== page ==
I have friends who do machining work for a living, and I have to say that this is a top quality bit of work. Attention to smooth surface, beveled edges for good grasping ... its a quality bit of gear.

Have a closer look at this here in this close up:


You can see the nice job done on all things (even the polishing).
{by the way, these images are taken with my little trusty Coolpix 5000 ... a fantastic little digital camera and seemingly lost to obscurity of time. If you want an amazing value for money table top small product photography camera look no further}
This view shows up the only issue I have with this adaptor, and its as much related to the design of the FD lens and mount as anything. Because the lens is now not mating flush with a camera body that stainless steel mount is open to the air (as you can see) and will allow any dust / grit / whatever to get in there and gradually damage the mechanism.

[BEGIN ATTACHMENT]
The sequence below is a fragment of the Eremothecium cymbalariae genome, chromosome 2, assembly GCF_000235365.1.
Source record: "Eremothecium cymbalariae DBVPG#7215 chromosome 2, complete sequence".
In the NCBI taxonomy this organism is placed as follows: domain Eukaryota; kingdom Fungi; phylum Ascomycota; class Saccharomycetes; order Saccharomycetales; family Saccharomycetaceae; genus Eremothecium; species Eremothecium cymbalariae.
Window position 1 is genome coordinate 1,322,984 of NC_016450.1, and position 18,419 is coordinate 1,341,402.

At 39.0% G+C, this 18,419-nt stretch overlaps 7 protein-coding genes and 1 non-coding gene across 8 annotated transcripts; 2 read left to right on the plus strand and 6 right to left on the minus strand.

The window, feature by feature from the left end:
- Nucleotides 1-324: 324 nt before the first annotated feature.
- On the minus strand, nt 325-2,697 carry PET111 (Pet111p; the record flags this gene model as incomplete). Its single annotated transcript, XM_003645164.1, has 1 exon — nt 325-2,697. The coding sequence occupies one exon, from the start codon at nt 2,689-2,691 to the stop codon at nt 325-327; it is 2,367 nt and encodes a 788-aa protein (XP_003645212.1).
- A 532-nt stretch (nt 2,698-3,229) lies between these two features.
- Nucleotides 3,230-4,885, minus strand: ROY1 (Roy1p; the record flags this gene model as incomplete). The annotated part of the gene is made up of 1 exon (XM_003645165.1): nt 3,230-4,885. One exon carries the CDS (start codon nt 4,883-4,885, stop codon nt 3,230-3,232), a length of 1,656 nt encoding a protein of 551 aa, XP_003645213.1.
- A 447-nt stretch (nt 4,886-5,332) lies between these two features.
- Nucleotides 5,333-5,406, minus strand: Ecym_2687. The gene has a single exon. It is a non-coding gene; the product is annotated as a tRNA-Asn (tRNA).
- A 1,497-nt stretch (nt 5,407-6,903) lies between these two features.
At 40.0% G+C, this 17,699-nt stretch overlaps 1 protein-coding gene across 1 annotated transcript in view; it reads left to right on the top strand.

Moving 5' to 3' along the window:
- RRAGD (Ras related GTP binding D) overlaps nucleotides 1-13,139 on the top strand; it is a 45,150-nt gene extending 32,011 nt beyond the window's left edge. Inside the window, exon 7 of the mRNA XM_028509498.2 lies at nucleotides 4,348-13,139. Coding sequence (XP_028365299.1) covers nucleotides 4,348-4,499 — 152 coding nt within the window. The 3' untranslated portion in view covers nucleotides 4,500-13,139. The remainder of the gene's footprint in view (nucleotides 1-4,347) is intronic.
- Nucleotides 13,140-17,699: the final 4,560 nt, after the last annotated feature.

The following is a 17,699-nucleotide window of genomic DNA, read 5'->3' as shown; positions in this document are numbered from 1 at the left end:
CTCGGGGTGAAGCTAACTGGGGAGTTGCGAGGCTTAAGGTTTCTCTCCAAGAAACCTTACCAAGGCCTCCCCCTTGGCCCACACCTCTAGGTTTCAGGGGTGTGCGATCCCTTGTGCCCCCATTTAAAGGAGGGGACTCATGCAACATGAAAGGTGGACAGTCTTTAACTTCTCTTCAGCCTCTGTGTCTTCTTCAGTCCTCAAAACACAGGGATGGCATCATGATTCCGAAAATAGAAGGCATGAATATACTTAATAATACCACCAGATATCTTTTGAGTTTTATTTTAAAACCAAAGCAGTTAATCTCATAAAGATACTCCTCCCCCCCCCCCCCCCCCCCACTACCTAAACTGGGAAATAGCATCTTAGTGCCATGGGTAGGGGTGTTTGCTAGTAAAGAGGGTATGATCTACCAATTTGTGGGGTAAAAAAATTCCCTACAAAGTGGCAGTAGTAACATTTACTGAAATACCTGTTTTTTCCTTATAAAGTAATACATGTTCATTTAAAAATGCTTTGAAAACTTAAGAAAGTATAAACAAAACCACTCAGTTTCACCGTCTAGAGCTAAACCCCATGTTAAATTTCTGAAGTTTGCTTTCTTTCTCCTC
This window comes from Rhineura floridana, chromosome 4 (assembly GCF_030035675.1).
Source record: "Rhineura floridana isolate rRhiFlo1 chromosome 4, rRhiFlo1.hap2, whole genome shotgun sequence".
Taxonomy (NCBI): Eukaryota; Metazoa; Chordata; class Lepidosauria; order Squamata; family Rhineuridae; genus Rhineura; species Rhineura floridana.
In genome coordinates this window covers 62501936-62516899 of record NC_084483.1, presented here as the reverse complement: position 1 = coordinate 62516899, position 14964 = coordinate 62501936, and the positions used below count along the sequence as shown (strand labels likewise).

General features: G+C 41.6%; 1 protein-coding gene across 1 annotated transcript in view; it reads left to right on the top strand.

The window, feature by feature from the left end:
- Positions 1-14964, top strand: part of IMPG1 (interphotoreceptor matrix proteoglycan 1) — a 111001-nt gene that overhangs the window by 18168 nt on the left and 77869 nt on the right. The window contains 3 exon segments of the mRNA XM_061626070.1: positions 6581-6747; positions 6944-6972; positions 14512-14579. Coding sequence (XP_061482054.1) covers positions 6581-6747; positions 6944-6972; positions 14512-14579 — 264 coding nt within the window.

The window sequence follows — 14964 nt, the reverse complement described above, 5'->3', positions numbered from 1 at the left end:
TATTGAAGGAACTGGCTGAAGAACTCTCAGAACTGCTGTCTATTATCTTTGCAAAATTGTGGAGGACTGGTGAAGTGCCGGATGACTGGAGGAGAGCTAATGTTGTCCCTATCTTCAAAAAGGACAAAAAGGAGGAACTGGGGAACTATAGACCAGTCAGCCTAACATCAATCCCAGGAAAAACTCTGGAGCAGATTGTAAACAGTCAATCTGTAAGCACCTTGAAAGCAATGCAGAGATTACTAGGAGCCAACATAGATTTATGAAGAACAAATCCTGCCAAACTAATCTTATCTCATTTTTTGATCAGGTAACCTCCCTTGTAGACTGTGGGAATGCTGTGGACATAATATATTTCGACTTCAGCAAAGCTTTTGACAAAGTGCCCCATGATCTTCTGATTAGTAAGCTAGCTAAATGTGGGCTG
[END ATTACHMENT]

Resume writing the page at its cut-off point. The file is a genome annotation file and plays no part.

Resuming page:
Is this a problem? Heck it all depends on where you use the camera and how. I significantly doubt it would be a problem for water entry (like the rest of the camera would be a bigger problem ...) but it does look inviting for sand if you go to the beach.

Anyway I've passed this information on to the maker, so perhaps he will make iterative changes as time goes by.

FD 50mm On CameraSo, this is what it looks like on the camera.

Attention to detail in manufacturing has meant that the focus markers and aperture reference points are right in the center on the top (where they should be) and (if you start with the lens mounted on the adapter) even the red dot on the FD lens works nicely as a line up indicator when mounting the lens. Just as in normal Canon mounting you start with the red dot to the top and turn clockwise.

The lens works nicely on the camera although I would say I'd prefer to have it easily fully open for focus then stop down for taking. Not because the view finder is brighter that way (unlike optical SLR's) but because the focusing works better.